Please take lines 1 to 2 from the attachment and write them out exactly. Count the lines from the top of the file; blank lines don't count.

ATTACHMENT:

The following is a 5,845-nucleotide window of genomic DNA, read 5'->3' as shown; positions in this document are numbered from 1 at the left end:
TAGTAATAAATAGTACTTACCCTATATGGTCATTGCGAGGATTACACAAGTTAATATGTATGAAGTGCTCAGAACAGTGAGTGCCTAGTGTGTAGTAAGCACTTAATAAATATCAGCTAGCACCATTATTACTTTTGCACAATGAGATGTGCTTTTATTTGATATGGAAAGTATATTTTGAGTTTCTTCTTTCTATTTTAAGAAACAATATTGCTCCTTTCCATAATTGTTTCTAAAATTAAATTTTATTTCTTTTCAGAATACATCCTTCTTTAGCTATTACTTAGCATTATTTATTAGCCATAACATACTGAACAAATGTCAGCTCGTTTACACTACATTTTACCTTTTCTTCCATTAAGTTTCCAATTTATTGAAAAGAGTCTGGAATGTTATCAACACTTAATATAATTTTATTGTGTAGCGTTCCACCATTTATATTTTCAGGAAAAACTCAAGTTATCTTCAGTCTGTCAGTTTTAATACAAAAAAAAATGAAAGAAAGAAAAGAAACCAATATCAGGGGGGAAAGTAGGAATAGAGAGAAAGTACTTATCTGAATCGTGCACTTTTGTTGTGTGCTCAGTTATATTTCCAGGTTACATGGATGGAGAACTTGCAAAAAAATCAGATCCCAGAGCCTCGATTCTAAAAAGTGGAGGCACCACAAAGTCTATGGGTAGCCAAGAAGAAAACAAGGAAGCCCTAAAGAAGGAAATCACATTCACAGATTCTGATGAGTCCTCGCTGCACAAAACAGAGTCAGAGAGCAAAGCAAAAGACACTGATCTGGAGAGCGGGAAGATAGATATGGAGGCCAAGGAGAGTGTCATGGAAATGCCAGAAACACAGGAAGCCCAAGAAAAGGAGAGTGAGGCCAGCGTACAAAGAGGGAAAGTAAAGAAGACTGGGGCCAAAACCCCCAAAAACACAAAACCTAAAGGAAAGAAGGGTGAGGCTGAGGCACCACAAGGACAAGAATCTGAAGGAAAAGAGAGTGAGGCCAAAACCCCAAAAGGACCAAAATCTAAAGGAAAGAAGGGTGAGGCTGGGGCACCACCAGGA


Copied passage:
The following is a 5,845-nucleotide window of genomic DNA, read 5'->3' as shown; positions in this document are numbered from 1 at the left end:
TAGTAATAAATAGTACTTACCCTATATGGTCATTGCGAGGATTACACAAGTTAATATGTATGAAGTGCTCAGAACAGTGAGTGCCTAGTGTGTAGTAAGCACTTAATAAATATCAGCTAGCACCATTATTACTTTTGCACAATGAGATGTGCTTTTATTTGATATGGAAAGTATATTTTGAGTTTCTTCTTTCTATTTTAAGAAACAATATTGCTCCTTTCCATAATTGTTTCTAAAATTAAATTTTATTTCTTTTCAGAATACATCCTTCTTTAGCTATTACTTAGCATTATTTATTAGCCATAACATACTGAACAAATGTCAGCTCGTTTACACTACATTTTACCTTTTCTTCCATTAAGTTTCCAATTTATTGAAAAGAGTCTGGAATGTTATCAACACTTAATATAATTTTATTGTGTAGCGTTCCACCATTTATATTTTCAGGAAAAACTCAAGTTATCTTCAGTCTGTCAGTTTTAATACAAAAAAAAATGAAAGAAAGAAAAGAAACCAATATCAGGGGGGAAAGTAGGAATAGAGAGAAAGTACTTATCTGAATCGTGCACTTTTGTTGTGTGCTCAGTTATATTTCCAGGTTACATGGATGGAGAACTTGCAAAAAAATCAGATCCCAGAGCCTCGATTCTAAAAAGTGGAGGCACCACAAAGTCTATGGGTAGCCAAGAAGAAAACAAGGAAGCCCTAAAGAAGGAAATCACATTCACAGATTCTGATGAGTCCTCGCTGCACAAAACAGAGTCAGAGAGCAAAGCAAAAGACACTGATCTGGAGAGCGGGAAGATAGATATGGAGGCCAAGGAGAGTGTCATGGAAATGCCAGAAACACAGGAAGCCCAAGAAAAGGAGAGTGAGGCCAGCGTACAAAGAGGGAAAGTAAAGAAGACTGGGGCCAAAACCCCCAAAAACACAAAACCTAAAGGAAAGAAGGGTGAGGCTGAGGCACCACAAGGACAAGAATCTGAAGGAAAAGAGAGTGAGGCCAAAACCCCAAAAGGACCAAAATCTAAAGGAAAGAAGGGTGAGGCTGGGGCACCACCAGGA